Lebanese community: the poor Shi’a of the South, many of whom escaped
bother the Civil War and the Israeli occupation by coming to Australia
… and living in places like Leo McLeay’s electorate.

I thought
the proscribing of Hezbollah by this government, which I think has
occurred, was an error brought about by irrational fear, ignorance and
propaganda from the Pixies who live to the immediate south of Lebanon.
You, too, have been sucked in.

Hezbollah and leaping Leo McLeay

I fail to see how Andrew Bolt could ever describe you as being from the left. Your piece on Leo McLeay today fails to:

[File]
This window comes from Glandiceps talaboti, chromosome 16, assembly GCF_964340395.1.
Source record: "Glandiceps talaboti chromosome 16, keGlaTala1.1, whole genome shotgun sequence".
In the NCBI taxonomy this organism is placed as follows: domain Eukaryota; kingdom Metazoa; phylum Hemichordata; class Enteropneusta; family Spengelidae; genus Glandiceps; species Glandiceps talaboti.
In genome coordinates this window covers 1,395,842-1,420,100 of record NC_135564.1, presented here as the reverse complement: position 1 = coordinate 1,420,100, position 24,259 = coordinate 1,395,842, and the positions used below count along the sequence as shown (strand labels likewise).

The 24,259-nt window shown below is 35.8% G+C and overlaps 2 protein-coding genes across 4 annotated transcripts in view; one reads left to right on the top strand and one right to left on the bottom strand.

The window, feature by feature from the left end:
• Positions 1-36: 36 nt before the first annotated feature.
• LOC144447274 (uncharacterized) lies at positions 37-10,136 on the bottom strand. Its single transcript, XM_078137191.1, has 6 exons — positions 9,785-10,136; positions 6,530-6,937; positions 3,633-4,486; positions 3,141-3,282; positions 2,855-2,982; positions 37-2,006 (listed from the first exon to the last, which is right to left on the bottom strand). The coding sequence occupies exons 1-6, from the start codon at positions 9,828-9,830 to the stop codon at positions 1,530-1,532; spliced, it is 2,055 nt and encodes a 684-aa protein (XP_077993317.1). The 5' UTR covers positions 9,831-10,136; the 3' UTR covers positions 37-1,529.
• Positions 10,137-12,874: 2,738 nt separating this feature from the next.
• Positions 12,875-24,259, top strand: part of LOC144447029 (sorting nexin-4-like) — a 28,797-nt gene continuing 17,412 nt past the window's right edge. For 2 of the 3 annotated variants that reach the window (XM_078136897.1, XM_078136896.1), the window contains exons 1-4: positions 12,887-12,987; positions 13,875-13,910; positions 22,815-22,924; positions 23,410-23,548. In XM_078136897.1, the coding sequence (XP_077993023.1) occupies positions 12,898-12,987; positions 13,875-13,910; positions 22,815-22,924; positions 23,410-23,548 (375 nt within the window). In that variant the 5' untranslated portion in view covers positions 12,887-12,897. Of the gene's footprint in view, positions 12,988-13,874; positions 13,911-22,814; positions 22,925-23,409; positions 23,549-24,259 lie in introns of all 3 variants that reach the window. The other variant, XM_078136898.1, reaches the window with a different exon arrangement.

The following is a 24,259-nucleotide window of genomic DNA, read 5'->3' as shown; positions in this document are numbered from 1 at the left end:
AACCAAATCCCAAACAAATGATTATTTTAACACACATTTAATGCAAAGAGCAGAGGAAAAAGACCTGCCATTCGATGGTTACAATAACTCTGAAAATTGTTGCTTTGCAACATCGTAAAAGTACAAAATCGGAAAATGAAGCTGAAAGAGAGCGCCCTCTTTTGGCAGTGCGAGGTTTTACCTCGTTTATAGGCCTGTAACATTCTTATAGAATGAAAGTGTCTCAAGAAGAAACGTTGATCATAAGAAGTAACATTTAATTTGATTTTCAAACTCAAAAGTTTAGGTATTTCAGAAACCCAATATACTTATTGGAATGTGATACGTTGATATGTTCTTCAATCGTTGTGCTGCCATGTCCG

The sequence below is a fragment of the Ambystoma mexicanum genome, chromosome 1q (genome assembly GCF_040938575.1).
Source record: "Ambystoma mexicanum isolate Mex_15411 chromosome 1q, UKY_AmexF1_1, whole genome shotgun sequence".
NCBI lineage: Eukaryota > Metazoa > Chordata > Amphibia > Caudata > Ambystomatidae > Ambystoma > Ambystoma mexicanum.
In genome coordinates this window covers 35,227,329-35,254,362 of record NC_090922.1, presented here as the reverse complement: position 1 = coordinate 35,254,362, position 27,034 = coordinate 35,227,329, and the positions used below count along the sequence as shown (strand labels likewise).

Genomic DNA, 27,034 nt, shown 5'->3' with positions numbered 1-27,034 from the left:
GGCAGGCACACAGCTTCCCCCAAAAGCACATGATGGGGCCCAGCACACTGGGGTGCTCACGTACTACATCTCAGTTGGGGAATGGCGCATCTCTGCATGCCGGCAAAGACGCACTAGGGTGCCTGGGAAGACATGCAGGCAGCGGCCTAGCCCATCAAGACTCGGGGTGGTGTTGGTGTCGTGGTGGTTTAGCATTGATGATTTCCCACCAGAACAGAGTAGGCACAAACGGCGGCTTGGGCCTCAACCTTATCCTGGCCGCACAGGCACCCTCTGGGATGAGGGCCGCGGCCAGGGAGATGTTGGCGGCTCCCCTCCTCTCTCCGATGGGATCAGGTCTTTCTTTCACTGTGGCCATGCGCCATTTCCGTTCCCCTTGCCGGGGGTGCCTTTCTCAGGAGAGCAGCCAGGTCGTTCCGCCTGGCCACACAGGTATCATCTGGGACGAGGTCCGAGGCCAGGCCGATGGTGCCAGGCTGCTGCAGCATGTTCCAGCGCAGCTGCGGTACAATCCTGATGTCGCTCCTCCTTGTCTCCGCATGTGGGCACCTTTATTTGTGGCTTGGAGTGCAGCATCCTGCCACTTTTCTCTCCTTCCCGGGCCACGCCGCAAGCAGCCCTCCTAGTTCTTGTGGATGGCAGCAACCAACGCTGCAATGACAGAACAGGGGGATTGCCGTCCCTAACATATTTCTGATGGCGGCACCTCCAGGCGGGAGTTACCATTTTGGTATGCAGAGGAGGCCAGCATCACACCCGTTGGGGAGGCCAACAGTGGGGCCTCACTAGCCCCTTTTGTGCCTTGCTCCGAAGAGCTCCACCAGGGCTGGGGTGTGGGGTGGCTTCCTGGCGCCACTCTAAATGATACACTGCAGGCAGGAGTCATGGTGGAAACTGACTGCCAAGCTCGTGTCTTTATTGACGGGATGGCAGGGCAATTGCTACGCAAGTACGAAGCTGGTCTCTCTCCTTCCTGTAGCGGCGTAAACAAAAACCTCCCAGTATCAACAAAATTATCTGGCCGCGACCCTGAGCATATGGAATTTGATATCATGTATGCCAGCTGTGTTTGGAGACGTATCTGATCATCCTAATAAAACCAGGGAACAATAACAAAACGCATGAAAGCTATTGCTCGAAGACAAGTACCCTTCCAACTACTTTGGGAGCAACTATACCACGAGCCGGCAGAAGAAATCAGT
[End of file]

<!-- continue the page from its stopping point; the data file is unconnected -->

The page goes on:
1. Differentiate between Hezbollah the political party and
    the militant arm of the same organisation (shades of Sinn Fein and the
    IRA) leading to a completely incorrect assumption that Hezbollah is not
    authorised to speak to political activists from other nations on behalf
    of their citizens.
  2. Recognise that the majority of ALP members and for
    that matter Australian citizens, share the belief that our troops
    should vacate Iraq at the earliest possible opportunity.
  3. Recognise the systematic human rights abuses
    perpetrated by the Indonesian Government against the Achenese people as
    “the bruvvers” as you refer to them, from the MUA have.

Political bias often gets in the way of good journalism, you
generally do a very good job of exposing hypocracy and political
skulduggery, however, you have a very distinct blind spot where trade